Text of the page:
A great mystery surrounds the entire series and many questions arise that are only really answered much later. I want to avoid giving anything away. If the books possess any weakness, it might be that there are stretches where the Igibys “wander in the wilderness” (literally and figuratively) and you really want them to arrive in the Promised Land, but it’s worth it. This too is a great human theme (and a biblical one, obviously). Suffice it to say that, in addition to humor, there is great adventure, skirmishes and battles, quest and exploration (like many of the recognized “classics”). There is much to hold one’s attention, but there is also much to talk about. There is terrifying evil and brilliant goodness, jealousy and generosity, betrayal and loyalty, cowardice and courage, incipient selfishness as well as self-sacrifice. Heroes and heroines in classic literature often have fatal flaws. In Peterson’s fantastical series, weak characters are found to possess incredible powers. Beloved characters are found to have monstrous secrets, evil characters are found to be heart-broken and sometimes monsters are found to possess heart-rending goodness. This is what I was least prepared for: the heart-rending, the occasional choking back of tears for the beauty and truth conveyed in these stories, the moments when I had to risk the catch in my throat and keep reading because I desperately want my children to know the truths these stories tell.
“Is this a “Christian” fantasy series then? Like Narnia?” I might argue that any work which tells the truth about humanity (an aspect of my third mark of the “classics”) must be “Christian” in some sense and Peterson is a Christian, but it’s not like Narnia. Besides the fact that Peterson’s writing style is entirely different from that of C.S. Lewis, his world does not overlap with ours. Aslan and Jesus both exist in some sense in the Chronicles of Narnia. Peterson’s series isn’t like that. “Well, there’s the whole good-versus-evil theme right?” Yes, but it’s so much more complex than that and I tend to think good-versus-evil is a weaker basis on which to call something Christian than “truth about humanity.” “But you said there’s self-sacrifice, so there’s a Christ-figure like Aslan and what-not?” Yes, there is both redemption and self-sacrifice, but while Lewis clearly tries to tell the story of the cross in The Lion, the Witch and the Wardrobe, Peterson’s story doesn’t get there as quickly, nor does it try to be an allegory of the Gospels in the same direct sense. I think if I had to explain why Christians should read these books, it’s because they are really good, and because they possess the emotional and relational content of the Gospel. In other words, these stories could only emerge from the imagination and heart of someone who understood the world through the Gospel. The “deep magic” that works in Narnia in some sense must also be working in the land of Aerwiar. Prepare yourself; or maybe don’t. Tolle lege!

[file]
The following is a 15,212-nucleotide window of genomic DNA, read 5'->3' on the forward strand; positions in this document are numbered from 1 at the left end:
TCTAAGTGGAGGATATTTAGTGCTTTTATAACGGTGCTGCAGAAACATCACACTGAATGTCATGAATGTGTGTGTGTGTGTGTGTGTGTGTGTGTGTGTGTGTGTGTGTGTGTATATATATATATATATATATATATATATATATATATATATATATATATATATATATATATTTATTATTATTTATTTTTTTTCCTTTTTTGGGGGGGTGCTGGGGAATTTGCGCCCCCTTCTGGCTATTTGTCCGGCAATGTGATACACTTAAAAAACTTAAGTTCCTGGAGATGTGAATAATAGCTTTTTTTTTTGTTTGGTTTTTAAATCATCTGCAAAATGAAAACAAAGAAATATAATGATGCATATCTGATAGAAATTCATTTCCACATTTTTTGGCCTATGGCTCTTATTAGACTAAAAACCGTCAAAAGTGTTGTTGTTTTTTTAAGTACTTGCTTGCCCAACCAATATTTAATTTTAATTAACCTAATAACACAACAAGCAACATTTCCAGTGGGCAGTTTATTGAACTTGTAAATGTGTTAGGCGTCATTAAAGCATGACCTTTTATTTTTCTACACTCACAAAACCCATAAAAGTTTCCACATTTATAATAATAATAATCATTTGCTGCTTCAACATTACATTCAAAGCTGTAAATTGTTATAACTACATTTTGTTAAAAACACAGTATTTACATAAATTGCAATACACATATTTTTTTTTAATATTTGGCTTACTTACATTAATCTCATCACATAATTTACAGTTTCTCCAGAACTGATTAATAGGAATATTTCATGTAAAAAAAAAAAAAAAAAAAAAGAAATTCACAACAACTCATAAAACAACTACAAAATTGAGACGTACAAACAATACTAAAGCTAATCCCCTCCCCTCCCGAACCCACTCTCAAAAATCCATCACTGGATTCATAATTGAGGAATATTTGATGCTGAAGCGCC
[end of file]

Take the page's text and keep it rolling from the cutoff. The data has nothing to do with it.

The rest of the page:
Getting into the early pages is more than a bit disorienting. Like Middle Earth, we have humans and other creatures cohabiting in a war torn land. Unlike Middle Earth, the names are goofy and seem like a long series of smart jokes. It was enormously helpful for me to know that Mr. Peterson intended this to be the "vastness of Lord of the Rings" with the "whimsey of the Princess Bride". I tend to prefer more serious character sketches but once I allowed myself to get into the style, I found that it actually works really well.
"Oh, yes, the people of Skree were quite free, as long as they were in their homes by midnight. And as long as they bore no weapons, and they didn’t complain when their fellow Skreeans were occasionally taken away across the sea, never to be seen again. But other than the cruel Fangs and the constant threat of death and torture, there wasn’t much to fear in Skree."
It is clear from the introduction that we have an oppressed people who are living a shadow of real life. We know right away that this is a story about good versus evil and that the characters we are about to fall in love with are suffering.
The first portion of the book uses humor and quirkiness to reveal this tension. Like any good epic, this home setting is peppered with questions about identity, purpose and intention. The characters are sketched with the promise that they will be filled in as we go - but that they themselves still have much to learn about their history and how that will reveal their future. It is a very good setup and the layers are pulled back slowly.
The quirkiness dissipates when the hero struggle begins to emerge. We still have weird names and strange creatures with goofy tendencies, but those become servants of the text instead of the focus once the children are in jail.
What I found particularly rewarding about this text is that is does not hold back on the need for people to behave in heroic ways even when it may cost them everything. There aren't many cheap saves or easy outs. This is a dark and dangerous culture war and it requires character, love, faith and hope to survive.
The family context is gorgeous. It is so authentic. All of the normal family battles are present but they are met with love and loyalty and faith. Faith in each other and in The Maker and His providence.
An excellent first book in a series that I can't wait to unpack.
I would rate the intensity of this book as being on par with the early Harry Potter books or The Hobbit. More intense and mildly violent than Narnia or The Green Ember but just as moral, wholesome and heroic. In fact, there are a number of things in the text which remind me of the HP books. There is no witchcraft or wizardry but there are mythical creatures who are otherworldly and there are some questions about one character who was human and is now somehow altered. Classic fantasy type of stuff.
Like The Green Ember, a new book with an old soul.